On Tuesday afternoon, the Washington Nationals confirmed their deal with free agent catcher Kurt Suzuki. Suzuki, 35, is setting up for his second stint at Nationals Park. He formerly caught here in 2012 and 2013 before being traded back the Oakland Athletics for Dakota Bacus, a right-handed pitcher in the low minors at the time.  That was after a trade from the Athletics in August 2012 for David Freitas. Now, with his return, the emphasis is on the Nationals to find the catcher of the future.

Kurt Suzuki’s role on the 2019 team is to replace Matt Wieters on the 40-man roster and as the starting catcher. He will have backup with Raudy Read, Spencer Kieboom and Pedro Severino, a threesome of defensive-first catchers. Wieters’ time in a Nationals uniform would be considered disappointing. As a Baltimore Oriole from 2009-16, Wieters hit .256 / .318 / .421 with a 99 OPS+. His two years in a Nationals uniform were bad. Besides injuries wrecking his 2018 season, he hit .230 / .303 / .355 with a 71 OPS+. Things fell apart and the Nationals want to move on.

On the opposite side, Kurt Suzuki hit .276 / .341 / .485 with a 117 OPS+ with the rival Atlanta Braves in the same 2017-18 stretch. For the same perspective, from 2009-2016, Suzuki hit .252 / .305 / .370 with an 84 OPS+. It seems possible that joining the bandbox SunTrust Park helped him offensively. How that would continue in less of a bandbox of Nationals Park, we are not sure. Only time will tell that. Suzuki, age 35, can also fall off at any time from those numbers and revert to being a defensive-first catcher, something clearer in his 2009-16 numbers.

However, the Nationals need to start looking for their catcher of the future. Suzuki is a great stop-gap solution, but not a name of the future. Spencer Kieboom is not exactly the hitting-first catcher, along with the combo of Read and Severino. Read has been suspended once for performance-enhancing drugs and lost his 2018 season. So, we do not know what to expect out of the 25-year old Read. Severino is not the future, and more likely to be non-tender bait. So, somebody needs to be found.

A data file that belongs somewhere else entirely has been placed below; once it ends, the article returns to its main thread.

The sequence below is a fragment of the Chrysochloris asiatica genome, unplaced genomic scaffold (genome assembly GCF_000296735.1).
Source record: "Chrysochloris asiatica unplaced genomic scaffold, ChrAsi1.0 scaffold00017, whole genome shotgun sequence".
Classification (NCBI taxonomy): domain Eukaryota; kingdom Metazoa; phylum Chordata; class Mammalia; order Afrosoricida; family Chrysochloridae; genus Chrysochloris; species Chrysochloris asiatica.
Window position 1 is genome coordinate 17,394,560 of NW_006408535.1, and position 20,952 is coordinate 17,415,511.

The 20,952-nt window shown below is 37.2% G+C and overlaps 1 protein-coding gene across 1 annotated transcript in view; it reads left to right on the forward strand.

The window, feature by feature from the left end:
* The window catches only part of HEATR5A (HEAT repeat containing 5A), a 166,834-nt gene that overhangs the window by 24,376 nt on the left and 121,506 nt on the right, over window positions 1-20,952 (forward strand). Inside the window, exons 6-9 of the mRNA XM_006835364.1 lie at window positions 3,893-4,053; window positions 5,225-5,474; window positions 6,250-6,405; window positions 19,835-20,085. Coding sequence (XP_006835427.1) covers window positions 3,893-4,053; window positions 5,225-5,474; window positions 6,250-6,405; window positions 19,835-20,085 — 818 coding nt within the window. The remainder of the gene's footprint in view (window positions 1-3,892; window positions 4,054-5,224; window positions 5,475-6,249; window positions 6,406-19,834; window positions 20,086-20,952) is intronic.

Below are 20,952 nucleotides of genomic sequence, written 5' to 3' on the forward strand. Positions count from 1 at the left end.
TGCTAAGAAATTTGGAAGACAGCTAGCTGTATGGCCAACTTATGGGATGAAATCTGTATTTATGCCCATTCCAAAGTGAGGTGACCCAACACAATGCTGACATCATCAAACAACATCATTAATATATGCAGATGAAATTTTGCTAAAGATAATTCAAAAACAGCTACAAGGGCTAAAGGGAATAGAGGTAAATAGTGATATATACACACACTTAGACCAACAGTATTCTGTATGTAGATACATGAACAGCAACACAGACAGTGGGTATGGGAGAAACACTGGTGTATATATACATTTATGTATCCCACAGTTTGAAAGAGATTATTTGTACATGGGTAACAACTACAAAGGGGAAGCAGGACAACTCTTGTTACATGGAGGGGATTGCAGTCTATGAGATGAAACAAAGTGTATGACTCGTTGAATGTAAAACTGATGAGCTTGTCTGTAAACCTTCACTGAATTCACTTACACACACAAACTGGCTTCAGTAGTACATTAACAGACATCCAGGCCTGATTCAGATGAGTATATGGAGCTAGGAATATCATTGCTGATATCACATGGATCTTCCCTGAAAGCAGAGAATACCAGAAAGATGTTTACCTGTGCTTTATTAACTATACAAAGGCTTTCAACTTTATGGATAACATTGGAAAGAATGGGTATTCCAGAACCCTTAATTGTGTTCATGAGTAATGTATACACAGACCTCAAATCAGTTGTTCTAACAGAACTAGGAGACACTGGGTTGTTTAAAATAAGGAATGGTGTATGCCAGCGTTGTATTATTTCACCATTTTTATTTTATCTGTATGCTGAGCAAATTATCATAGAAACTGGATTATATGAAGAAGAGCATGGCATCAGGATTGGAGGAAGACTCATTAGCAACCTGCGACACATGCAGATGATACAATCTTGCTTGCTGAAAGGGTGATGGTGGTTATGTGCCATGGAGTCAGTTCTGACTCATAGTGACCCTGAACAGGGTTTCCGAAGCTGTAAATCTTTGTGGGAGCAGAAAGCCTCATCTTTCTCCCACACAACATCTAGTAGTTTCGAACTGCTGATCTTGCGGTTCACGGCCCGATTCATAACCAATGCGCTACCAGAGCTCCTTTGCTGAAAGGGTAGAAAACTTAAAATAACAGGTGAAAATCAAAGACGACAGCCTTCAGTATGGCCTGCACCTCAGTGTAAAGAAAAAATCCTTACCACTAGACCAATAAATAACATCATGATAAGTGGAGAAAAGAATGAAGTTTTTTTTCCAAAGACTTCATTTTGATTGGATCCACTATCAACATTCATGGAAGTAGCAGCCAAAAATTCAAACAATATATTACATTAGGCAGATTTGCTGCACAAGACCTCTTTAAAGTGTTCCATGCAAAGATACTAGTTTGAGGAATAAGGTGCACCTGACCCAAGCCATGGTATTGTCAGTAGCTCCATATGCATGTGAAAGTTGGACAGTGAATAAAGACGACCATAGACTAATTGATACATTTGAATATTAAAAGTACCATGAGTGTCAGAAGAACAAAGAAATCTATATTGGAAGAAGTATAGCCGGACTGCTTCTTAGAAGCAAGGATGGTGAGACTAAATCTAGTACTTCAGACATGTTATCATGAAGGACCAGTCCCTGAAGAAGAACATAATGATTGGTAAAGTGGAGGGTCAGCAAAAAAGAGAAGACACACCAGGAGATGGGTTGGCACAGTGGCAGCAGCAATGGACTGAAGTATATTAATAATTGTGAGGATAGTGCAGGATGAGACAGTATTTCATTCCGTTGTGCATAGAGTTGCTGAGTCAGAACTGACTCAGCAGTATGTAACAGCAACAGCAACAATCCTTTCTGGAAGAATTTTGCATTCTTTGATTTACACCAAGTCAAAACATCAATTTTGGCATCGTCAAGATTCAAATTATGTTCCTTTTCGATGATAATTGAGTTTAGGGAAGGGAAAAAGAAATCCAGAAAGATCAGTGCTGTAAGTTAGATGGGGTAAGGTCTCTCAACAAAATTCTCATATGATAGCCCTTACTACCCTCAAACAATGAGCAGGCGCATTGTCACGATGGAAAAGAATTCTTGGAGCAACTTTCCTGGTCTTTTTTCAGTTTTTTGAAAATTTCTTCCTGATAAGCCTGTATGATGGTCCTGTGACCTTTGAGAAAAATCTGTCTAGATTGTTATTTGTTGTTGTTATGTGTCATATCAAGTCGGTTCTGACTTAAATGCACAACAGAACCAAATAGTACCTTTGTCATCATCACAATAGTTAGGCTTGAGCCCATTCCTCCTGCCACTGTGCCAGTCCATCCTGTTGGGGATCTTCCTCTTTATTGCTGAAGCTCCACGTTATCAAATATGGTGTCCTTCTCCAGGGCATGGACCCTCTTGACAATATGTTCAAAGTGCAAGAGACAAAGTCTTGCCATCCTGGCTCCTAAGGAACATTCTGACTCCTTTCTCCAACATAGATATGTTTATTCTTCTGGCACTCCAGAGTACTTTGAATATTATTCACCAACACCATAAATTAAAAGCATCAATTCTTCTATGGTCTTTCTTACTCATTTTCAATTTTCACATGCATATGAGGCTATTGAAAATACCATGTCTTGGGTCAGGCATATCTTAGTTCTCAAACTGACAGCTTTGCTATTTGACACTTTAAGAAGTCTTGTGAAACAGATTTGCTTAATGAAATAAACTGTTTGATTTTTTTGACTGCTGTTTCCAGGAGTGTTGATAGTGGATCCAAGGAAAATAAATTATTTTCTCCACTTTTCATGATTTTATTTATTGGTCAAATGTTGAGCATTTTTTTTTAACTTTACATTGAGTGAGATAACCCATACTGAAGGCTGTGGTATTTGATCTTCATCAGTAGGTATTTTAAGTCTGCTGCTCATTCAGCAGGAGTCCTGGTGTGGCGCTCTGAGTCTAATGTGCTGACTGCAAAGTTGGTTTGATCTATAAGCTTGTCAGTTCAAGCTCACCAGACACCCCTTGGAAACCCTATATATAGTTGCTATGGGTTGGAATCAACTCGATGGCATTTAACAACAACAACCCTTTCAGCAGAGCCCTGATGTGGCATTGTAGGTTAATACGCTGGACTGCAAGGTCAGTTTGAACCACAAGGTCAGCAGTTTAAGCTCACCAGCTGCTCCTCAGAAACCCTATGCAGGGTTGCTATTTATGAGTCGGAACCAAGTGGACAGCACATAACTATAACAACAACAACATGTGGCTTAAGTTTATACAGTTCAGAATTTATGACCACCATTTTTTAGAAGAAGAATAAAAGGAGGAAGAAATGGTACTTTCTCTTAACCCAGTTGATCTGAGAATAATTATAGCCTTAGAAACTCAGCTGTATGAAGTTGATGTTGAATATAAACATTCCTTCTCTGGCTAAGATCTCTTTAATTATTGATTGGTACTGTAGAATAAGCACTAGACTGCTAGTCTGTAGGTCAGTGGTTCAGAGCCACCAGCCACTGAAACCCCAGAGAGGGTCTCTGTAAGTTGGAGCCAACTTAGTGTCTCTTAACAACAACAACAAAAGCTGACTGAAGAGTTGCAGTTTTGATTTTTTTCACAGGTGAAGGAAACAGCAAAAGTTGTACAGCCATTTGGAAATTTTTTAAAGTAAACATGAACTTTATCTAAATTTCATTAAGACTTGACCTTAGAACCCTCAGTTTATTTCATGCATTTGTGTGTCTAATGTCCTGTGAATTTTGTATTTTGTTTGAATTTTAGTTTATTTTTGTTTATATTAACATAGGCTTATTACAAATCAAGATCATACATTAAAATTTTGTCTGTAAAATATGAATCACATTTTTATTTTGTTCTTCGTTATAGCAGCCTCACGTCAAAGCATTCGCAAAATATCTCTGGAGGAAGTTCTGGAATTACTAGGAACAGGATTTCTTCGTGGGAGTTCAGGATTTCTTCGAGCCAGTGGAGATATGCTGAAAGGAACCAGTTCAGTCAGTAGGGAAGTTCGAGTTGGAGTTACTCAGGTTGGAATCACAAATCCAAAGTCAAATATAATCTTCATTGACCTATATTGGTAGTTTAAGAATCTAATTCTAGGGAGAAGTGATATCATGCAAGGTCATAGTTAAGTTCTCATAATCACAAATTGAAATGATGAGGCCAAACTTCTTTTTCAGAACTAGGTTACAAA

The other catcher on the Nationals top 30 prospect list is Tres Barrera. The 24 year old out of the University of Texas is the #15 prospect coming into the 2019 season. He has a low hit but average power grading by scouting reports. However, his power is raw and he needs to work on his strikeout rates. If he can improve, there is a good chance he will be the catcher of the future to replace Suzuki. MLB right now has him arriving in the majors in 2019, which is possible. However, the 2020 season seems more likely as Barrera is just in High-A and likely to start next season in AA Harrisburg.

The Nationals need to consider either getting prepared for Barrera or trading for a catcher. Drafting another catcher would probably mean a college-level catcher with a faster time of arrival. However, something needs to change.

Gambling this season? Want to try it just to see what it feels like? Go to MyBookie.ag and use promo code ARMCHAIR25 at checkout. They will match your deposit dollar for dollar. Putting in $100? You’ll now have $200.

For quality up-to-date sports reporting, visit our website, like us on Facebook, and follow us on Twitter and Instagram.

Author Details
Adam Seth Moss is a graduate of Western Illinois University (WIU)with a Masters in History. Adam is the lead autosport writer and a guest writer for the River Avenue Blues blog. He is a fan of the Yankees and Mets and enjoys writing about baseball history, particularly the Yankees. On Armchair, he serves as the modern-day equivalent to the late Andy Rooney, having radical views on just about everything.
×
Adam Seth Moss is a graduate of Western Illinois University (WIU)with a Masters in History. Adam is the lead autosport writer and a guest writer for the River Avenue Blues blog. He is a fan of the Yankees and Mets and enjoys writing about baseball history, particularly the Yankees. On Armchair, he serves as the modern-day equivalent to the late Andy Rooney, having radical views on just about everything.

LEAVE A REPLY

This site uses Akismet to reduce spam. Learn how your comment data is processed.